because we misunderstood. Always it takes the glory away from ourselves and gives it
to the Father.
Discerning between what is the will of God and what is not is the critical issue. Much
has been written about how to know the will of God. Perhaps something should be said
about how to know what the will of God is not. I would like to suggest five symptoms of
the lifestyle, which may mean that the will of God is not being done.
(1) If your inner life is seldom joyful, seldom peaceful, seldom ordered, then you are not
living in accordance with Scripture.
(2) Your children, those who look to you for emotional and spiritual support are
frequently lonely, discourage or disappointed, it may be that you are not available to be
used by God in their lives.
(3) If, as you consider an activity, you feel overwhelmed emotionally or experience
physical signs of stress (stomach tightening, extreme fatigue, headaches), you need to
STOP and ask God quietly if this is His will for you. Not all that God wants us to do is
easy, but we are taught to test the spirits (I John 4:1), and it may be that God will use
physical and emotional signs to indicate a false spirit prompting us to do something.
(4) If you are too busy to pray about an activity, you are too busy.
(5) If you are too busy to handle an occasional interruption or emergency, you are too
busy. Have you ever wondered why prison interrupted Paul’s ministry? Perhaps God
used it to slow down Paul so that he would write letters to the churches. “A man’s mind
plans his ways, but the Lord directs his steps” (Prov. 16:9).
If your schedule is so tight you cannot meet the unexpected with confidence, then you are too busy.
Crisis, stomach pains and unhappy… the best ways to learn God’s will. I find that
virtually every day of my life there is more to do than time to do it. Not everyone is like
that, but for those of us who are, we need to figure out how to choose between what is God’s will for us and what is not.
One day I made a list of my expectations for a given week. Then I listed the numbers of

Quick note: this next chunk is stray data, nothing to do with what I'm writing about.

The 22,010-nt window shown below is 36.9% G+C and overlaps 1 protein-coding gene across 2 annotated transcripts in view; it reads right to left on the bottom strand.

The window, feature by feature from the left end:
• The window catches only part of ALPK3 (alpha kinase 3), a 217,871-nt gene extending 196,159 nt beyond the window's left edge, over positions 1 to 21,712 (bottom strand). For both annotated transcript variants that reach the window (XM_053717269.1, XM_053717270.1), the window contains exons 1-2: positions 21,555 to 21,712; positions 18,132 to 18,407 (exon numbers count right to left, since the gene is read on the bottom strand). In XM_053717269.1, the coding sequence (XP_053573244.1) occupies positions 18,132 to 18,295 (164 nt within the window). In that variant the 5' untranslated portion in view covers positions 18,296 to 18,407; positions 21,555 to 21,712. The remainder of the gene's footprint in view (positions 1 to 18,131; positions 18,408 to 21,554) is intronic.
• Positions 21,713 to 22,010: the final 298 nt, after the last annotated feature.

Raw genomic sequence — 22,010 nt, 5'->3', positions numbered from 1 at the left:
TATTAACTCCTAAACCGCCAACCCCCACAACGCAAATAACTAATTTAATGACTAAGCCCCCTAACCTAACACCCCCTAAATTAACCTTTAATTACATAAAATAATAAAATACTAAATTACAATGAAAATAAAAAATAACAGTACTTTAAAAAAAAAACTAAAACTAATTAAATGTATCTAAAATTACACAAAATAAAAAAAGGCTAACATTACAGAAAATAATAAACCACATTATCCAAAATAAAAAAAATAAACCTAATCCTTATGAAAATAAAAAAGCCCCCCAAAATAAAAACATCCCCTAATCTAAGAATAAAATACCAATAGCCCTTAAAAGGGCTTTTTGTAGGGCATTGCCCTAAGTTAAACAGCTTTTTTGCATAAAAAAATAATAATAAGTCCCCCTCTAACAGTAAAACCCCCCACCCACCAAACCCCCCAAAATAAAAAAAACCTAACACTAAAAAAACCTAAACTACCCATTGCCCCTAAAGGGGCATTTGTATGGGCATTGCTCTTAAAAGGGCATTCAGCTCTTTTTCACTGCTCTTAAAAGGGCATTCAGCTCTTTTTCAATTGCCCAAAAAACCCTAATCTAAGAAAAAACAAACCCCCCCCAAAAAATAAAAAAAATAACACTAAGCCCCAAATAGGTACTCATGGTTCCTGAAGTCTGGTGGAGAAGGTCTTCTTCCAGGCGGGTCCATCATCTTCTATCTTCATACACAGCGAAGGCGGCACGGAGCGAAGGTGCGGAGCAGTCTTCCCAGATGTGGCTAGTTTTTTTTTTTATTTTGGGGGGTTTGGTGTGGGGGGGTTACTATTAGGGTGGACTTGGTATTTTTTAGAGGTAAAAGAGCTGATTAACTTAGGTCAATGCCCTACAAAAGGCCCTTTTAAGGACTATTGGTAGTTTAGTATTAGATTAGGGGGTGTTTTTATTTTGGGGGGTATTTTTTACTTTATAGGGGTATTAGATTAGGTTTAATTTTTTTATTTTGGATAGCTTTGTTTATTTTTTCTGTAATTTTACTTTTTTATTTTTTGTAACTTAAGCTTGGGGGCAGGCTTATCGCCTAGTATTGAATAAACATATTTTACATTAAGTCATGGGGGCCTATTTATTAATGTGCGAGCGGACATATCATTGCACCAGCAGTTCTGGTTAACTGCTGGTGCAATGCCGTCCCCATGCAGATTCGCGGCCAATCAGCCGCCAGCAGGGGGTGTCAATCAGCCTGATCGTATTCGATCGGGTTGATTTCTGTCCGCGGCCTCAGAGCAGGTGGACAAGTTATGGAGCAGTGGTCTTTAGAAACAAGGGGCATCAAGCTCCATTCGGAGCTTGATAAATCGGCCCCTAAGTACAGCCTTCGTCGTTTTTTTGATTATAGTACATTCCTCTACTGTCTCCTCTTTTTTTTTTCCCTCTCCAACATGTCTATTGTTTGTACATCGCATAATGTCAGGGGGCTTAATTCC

hours I had at my disposal. My expectations exceeded reality by almost ten hours! That
means that I was expecting to do ten hours of activities which were not God’s will for
me. What a sobering, painful conclusion. But what freedom it brought to come to the
Lord and say, “What is it that you don’t want me to do?” It is God’s gift to us to be able
to work hard, every day, in His service, and not live with a sense of unfulfilled
One of the reasons we have so much difficulty experiencing this gift is that we have taught ourselves to live in crisis. A crisis may motivate us to action more than a desire to please God. How much better to come to Him freely, and frequently, motivated by a desire to do His will rather than survive a crisis.
In this regard, I know of no adequate substitute for the daily quiet time. Because of my
tendency to want to do more than I can, I desperately need to be confronted with God’s
thought in Scripture each day, and to be very quiet before Him as I sort out His will. If
my days seem to be more than I can bear, I dare not leave my devotions until there is a
sense of order and peace. Perhaps I need to go through the pain of giving up an
outdated value, a selfish desire, or a pressure I feel from some source other than God.
“Come to me, all you who are weary and burdened, and I will give you rest. Take my
yoke upon you and learn from me, for I am gentle and humble in my heart, and you will
find rest for your souls” (Matt.11: 28-29). May God give us the grace to willingly live with
the yoke we have acknowledged, to find rest, to find simplicity, to find His will only for
Alice Fryling, former Intervarsity staff worker in Maryland and the Boston Area, counsels
and speaks to married couples with her husband Robert, Intervarsity’s Director of
Human Services and Strategic Planning. Their new book, Handbook for Married
Couples, will be released in August through Intervarsity Press.
Copies from HIS magazine.